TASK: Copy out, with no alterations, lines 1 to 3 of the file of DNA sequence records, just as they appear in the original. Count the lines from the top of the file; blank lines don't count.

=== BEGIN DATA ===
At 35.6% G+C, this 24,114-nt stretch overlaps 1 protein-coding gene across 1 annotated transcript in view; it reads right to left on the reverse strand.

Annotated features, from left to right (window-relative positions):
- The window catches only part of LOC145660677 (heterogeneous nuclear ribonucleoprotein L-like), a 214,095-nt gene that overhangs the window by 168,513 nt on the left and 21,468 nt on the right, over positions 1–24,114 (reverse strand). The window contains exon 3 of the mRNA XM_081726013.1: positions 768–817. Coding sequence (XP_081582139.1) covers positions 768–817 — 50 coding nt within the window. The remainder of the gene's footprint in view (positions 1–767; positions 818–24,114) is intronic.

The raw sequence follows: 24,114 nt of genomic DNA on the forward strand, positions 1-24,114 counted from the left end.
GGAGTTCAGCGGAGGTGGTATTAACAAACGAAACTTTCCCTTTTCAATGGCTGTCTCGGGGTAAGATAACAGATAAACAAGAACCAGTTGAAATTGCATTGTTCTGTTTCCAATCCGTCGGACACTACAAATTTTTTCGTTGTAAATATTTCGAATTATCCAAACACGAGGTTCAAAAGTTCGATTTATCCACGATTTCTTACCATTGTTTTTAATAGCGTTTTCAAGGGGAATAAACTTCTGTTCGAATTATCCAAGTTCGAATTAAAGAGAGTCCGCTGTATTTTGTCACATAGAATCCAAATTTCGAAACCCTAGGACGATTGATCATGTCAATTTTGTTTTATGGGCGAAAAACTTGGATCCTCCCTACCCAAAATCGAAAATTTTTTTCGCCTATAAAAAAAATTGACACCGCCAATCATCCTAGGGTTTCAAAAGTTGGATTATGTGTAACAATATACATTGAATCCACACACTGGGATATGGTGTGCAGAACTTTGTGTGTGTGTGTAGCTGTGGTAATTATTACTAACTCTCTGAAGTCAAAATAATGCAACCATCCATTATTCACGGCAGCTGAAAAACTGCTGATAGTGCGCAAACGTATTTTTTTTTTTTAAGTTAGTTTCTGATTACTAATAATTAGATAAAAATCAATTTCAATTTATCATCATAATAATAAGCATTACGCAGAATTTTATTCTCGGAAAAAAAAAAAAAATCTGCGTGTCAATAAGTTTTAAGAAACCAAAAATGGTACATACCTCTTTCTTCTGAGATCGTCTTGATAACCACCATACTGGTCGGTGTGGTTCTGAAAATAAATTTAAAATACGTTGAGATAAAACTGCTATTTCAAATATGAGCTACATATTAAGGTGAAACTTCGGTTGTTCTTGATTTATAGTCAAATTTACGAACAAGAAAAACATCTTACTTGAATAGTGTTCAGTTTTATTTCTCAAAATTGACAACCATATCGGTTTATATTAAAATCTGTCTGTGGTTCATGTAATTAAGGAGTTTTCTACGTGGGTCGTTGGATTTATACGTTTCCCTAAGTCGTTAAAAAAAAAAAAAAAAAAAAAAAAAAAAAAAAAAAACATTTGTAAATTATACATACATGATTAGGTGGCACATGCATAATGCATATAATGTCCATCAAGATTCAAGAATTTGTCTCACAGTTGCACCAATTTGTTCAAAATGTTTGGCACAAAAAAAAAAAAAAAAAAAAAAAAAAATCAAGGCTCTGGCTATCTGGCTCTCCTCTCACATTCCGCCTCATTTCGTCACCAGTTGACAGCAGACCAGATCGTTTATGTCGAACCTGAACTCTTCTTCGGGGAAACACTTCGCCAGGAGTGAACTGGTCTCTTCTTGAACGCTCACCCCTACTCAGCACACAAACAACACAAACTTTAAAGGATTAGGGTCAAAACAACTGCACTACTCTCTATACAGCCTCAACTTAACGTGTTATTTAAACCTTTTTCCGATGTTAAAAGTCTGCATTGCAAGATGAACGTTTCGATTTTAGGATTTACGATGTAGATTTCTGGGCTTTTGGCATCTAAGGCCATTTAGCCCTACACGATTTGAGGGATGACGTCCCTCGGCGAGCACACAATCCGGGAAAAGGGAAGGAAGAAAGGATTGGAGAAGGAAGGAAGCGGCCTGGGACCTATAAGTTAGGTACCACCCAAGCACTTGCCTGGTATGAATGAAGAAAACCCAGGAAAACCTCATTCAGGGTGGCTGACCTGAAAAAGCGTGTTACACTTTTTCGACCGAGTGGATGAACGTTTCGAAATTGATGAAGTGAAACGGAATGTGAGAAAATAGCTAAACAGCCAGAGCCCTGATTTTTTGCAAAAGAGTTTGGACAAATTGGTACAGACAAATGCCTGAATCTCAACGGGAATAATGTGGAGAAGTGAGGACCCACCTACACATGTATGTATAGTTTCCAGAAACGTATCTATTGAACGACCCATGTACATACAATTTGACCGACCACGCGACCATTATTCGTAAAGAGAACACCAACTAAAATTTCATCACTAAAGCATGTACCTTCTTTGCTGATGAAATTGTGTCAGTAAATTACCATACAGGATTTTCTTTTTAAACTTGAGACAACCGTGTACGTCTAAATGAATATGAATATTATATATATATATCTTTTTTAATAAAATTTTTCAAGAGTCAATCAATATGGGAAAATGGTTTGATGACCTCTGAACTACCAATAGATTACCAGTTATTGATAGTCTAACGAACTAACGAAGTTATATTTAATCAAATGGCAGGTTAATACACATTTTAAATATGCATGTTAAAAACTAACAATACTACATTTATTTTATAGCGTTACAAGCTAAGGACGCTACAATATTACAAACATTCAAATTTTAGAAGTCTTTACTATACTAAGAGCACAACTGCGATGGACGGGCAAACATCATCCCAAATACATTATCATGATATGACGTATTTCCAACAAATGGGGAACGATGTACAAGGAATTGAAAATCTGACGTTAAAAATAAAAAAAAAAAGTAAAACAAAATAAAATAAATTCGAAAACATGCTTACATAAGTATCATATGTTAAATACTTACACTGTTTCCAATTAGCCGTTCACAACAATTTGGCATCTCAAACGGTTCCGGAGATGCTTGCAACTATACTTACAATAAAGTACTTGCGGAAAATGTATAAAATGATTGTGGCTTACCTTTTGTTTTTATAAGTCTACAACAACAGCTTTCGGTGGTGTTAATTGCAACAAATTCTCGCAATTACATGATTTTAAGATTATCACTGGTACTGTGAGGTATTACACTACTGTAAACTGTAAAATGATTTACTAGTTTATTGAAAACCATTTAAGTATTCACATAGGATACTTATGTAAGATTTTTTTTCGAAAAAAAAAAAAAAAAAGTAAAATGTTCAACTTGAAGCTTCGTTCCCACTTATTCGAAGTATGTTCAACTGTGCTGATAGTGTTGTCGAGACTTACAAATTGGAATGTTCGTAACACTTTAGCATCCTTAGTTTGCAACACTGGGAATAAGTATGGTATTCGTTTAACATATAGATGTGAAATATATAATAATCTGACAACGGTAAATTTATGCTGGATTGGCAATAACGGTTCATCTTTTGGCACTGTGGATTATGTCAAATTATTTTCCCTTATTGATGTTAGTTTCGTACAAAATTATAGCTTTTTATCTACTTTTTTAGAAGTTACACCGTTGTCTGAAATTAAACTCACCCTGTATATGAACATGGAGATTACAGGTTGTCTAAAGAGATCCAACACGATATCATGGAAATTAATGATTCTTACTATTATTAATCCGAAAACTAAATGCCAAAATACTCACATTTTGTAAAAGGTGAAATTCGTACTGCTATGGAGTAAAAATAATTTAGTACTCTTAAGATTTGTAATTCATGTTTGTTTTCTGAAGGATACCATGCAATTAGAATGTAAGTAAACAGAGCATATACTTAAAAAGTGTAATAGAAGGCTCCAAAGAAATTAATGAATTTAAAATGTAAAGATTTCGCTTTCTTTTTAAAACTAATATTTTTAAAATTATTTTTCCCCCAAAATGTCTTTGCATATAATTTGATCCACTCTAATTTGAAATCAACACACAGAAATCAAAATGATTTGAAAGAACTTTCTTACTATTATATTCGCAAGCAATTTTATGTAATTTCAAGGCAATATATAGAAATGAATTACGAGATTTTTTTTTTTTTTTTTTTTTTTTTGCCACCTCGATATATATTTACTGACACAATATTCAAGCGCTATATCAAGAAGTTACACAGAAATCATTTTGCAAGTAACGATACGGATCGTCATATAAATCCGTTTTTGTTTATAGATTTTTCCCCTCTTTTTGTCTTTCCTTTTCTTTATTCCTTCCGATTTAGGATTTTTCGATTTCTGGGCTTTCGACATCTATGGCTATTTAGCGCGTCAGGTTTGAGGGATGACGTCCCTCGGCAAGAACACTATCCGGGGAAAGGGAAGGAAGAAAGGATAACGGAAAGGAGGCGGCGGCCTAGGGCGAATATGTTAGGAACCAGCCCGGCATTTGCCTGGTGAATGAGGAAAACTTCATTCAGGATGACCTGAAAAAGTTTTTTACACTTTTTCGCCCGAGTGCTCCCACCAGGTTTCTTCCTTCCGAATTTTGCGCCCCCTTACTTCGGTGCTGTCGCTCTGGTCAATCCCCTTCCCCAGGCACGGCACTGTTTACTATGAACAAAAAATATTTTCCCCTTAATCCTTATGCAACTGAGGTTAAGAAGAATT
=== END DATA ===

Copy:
At 35.6% G+C, this 24,114-nt stretch overlaps 1 protein-coding gene across 1 annotated transcript in view; it reads right to left on the reverse strand.

Annotated features, from left to right (window-relative positions):
- The window catches only part of LOC145660677 (heterogeneous nuclear ribonucleoprotein L-like), a 214,095-nt gene that overhangs the window by 168,513 nt on the left and 21,468 nt on the right, over positions 1–24,114 (reverse strand). The window contains exon 3 of the mRNA XM_081726013.1: positions 768–817. Coding sequence (XP_081582139.1) covers positions 768–817 — 50 coding nt within the window. The remainder of the gene's footprint in view (positions 1–767; positions 818–24,114) is intronic.